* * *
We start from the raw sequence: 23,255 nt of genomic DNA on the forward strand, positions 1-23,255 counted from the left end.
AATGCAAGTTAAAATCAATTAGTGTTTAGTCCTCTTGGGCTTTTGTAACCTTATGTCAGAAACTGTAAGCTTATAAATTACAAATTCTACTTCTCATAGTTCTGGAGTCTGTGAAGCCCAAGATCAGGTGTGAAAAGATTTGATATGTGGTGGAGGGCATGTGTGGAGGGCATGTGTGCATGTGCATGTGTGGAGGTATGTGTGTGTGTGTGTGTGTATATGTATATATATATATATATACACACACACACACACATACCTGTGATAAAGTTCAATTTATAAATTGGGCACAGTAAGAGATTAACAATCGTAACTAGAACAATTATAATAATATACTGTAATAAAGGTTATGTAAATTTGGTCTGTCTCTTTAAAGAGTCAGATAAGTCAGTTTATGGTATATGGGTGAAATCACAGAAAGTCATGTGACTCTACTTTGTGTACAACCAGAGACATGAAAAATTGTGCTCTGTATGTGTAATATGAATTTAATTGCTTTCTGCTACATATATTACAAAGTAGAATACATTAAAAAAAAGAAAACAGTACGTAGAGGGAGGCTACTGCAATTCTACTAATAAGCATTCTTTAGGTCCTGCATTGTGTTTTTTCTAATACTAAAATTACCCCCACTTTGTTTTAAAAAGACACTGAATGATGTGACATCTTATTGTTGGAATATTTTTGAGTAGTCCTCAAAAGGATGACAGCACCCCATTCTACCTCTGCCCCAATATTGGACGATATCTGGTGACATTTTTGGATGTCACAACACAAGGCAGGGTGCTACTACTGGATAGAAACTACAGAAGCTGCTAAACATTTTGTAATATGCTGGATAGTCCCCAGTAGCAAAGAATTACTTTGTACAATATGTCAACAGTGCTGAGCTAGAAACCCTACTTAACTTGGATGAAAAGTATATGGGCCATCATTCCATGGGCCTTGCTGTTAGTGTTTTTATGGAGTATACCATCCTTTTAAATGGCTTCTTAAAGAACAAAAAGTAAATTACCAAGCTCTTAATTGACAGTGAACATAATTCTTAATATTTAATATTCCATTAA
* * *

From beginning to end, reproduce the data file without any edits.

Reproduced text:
We start from the raw sequence: 23,255 nt of genomic DNA on the forward strand, positions 1-23,255 counted from the left end.
AATGCAAGTTAAAATCAATTAGTGTTTAGTCCTCTTGGGCTTTTGTAACCTTATGTCAGAAACTGTAAGCTTATAAATTACAAATTCTACTTCTCATAGTTCTGGAGTCTGTGAAGCCCAAGATCAGGTGTGAAAAGATTTGATATGTGGTGGAGGGCATGTGTGGAGGGCATGTGTGCATGTGCATGTGTGGAGGTATGTGTGTGTGTGTGTGTGTATATGTATATATATATATATATACACACACACACACACATACCTGTGATAAAGTTCAATTTATAAATTGGGCACAGTAAGAGATTAACAATCGTAACTAGAACAATTATAATAATATACTGTAATAAAGGTTATGTAAATTTGGTCTGTCTCTTTAAAGAGTCAGATAAGTCAGTTTATGGTATATGGGTGAAATCACAGAAAGTCATGTGACTCTACTTTGTGTACAACCAGAGACATGAAAAATTGTGCTCTGTATGTGTAATATGAATTTAATTGCTTTCTGCTACATATATTACAAAGTAGAATACATTAAAAAAAAGAAAACAGTACGTAGAGGGAGGCTACTGCAATTCTACTAATAAGCATTCTTTAGGTCCTGCATTGTGTTTTTTCTAATACTAAAATTACCCCCACTTTGTTTTAAAAAGACACTGAATGATGTGACATCTTATTGTTGGAATATTTTTGAGTAGTCCTCAAAAGGATGACAGCACCCCATTCTACCTCTGCCCCAATATTGGACGATATCTGGTGACATTTTTGGATGTCACAACACAAGGCAGGGTGCTACTACTGGATAGAAACTACAGAAGCTGCTAAACATTTTGTAATATGCTGGATAGTCCCCAGTAGCAAAGAATTACTTTGTACAATATGTCAACAGTGCTGAGCTAGAAACCCTACTTAACTTGGATGAAAAGTATATGGGCCATCATTCCATGGGCCTTGCTGTTAGTGTTTTTATGGAGTATACCATCCTTTTAAATGGCTTCTTAAAGAACAAAAAGTAAATTACCAAGCTCTTAATTGACAGTGAACATAATTCTTAATATTTAATATTCCATTAA